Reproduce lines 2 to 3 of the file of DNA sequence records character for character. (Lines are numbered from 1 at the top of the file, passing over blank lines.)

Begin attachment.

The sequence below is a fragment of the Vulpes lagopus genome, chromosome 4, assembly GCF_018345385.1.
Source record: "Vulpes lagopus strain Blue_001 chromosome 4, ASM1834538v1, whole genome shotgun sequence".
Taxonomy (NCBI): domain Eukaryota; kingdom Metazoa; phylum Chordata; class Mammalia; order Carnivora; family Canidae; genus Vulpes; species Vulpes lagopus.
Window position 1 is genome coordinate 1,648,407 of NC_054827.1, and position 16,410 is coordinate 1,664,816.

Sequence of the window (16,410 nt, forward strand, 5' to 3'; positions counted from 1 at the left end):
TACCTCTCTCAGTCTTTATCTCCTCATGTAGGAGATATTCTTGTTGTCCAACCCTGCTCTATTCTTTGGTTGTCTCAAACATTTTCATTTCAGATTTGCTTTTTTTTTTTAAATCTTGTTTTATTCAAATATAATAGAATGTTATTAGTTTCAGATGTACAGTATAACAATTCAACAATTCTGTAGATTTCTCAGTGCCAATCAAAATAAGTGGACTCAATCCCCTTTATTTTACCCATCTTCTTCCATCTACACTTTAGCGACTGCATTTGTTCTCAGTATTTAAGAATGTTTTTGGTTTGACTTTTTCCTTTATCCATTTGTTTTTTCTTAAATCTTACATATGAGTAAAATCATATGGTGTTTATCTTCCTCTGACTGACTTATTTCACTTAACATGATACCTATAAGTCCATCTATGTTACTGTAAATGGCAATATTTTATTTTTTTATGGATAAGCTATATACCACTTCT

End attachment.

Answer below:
Source record: "Vulpes lagopus strain Blue_001 chromosome 4, ASM1834538v1, whole genome shotgun sequence".
Taxonomy (NCBI): domain Eukaryota; kingdom Metazoa; phylum Chordata; class Mammalia; order Carnivora; family Canidae; genus Vulpes; species Vulpes lagopus.